Regardless of your age, if you notice you’re getting a whole new crop of skin tags, schedule an appointment with your dermatologist or primary care provider, especially if you’re experiencing other symptoms that aren’t typical for you: “There are situations where a significant number of skin tags can signal an underlying issue, such as certain autoimmune conditions like Crohn’s disease, certain polyp-causing gastrointestinal syndromes, or a growth-related syndrome known as acromegaly,” Dr. Sunder says.4 “Developing a skin tag doesn’t mean that you have one of these diseases, and having one of these conditions doesn’t mean you will get skin tags, but we sometimes see an overlap in both.”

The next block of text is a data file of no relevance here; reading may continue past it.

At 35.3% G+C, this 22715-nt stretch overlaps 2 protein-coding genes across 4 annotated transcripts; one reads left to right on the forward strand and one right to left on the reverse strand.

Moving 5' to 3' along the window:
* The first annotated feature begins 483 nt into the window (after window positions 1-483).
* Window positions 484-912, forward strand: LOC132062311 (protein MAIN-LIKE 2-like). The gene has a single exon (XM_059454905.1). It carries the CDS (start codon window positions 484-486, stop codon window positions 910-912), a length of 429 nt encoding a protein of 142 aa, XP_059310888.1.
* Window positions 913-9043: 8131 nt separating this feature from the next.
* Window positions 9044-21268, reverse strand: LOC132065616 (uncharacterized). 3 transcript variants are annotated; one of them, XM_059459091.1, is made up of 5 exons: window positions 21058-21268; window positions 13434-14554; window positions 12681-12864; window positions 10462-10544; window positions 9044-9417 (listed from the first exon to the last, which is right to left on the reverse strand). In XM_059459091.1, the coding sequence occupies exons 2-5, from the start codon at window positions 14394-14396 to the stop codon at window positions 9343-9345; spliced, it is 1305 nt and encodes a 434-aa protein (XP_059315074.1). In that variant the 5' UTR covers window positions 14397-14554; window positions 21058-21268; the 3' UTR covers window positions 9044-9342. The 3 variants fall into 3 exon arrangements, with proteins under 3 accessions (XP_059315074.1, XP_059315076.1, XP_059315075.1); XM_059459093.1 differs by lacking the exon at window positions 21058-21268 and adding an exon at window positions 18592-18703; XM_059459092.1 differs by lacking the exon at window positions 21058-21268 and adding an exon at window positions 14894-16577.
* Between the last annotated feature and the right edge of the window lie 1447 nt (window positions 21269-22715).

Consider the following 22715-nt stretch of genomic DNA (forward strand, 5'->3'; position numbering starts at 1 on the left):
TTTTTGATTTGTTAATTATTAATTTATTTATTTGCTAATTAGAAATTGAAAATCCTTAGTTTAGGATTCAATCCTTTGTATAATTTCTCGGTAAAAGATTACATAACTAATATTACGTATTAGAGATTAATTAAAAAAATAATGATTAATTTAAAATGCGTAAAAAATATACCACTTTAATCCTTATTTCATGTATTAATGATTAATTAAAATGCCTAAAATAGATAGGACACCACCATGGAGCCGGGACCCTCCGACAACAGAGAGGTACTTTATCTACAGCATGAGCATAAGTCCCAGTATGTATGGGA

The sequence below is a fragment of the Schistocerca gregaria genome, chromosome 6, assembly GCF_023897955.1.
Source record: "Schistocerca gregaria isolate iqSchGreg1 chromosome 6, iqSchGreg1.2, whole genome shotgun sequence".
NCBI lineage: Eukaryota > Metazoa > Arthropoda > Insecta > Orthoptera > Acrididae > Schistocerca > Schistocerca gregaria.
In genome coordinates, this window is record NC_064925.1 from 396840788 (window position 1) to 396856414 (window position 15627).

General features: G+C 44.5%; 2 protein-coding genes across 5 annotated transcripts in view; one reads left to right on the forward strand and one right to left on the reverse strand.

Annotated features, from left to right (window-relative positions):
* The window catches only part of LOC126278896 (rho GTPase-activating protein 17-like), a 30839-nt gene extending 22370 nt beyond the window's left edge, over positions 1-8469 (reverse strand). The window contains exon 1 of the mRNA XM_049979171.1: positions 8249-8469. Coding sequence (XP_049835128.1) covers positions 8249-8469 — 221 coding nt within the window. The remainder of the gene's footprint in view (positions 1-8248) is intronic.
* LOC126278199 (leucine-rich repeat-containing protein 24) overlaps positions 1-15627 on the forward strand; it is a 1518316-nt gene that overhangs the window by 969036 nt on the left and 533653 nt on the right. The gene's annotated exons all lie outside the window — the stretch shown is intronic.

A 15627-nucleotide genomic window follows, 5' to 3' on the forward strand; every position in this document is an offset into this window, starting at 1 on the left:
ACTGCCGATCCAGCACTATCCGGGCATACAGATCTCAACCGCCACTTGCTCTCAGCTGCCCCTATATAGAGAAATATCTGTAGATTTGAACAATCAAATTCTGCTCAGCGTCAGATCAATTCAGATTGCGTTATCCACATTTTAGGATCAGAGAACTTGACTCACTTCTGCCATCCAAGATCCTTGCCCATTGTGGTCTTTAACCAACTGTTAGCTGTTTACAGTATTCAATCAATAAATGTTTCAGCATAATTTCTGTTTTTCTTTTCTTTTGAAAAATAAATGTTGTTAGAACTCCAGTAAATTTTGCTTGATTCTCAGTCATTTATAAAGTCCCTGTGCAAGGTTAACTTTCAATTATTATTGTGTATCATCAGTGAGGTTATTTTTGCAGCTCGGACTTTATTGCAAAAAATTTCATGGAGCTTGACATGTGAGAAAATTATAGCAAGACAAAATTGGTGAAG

Unfortunately, this isn’t an issue you can address with a dedicated skin care routine. “There’s nothing you can really do to prevent skin tags,” Dr. Evans says. However, she adds that reducing the amount of friction your skin endures in areas like the underarms and neck (by avoiding tight clothes, cushioning belts or straps that frequently rub in one area—consider this permission to ditch the uncomfortable underwire bra that digs into your skin—or using an anti-chafing balm, for example) could help. If you have any of the correlated health conditions above, working with your doctor to get those under control may also help to prevent skin tags; though it’s not guaranteed.

If you already know you tend to get them, not to worry—we’ve got you. Read on for advice on how to remove skin tags safely.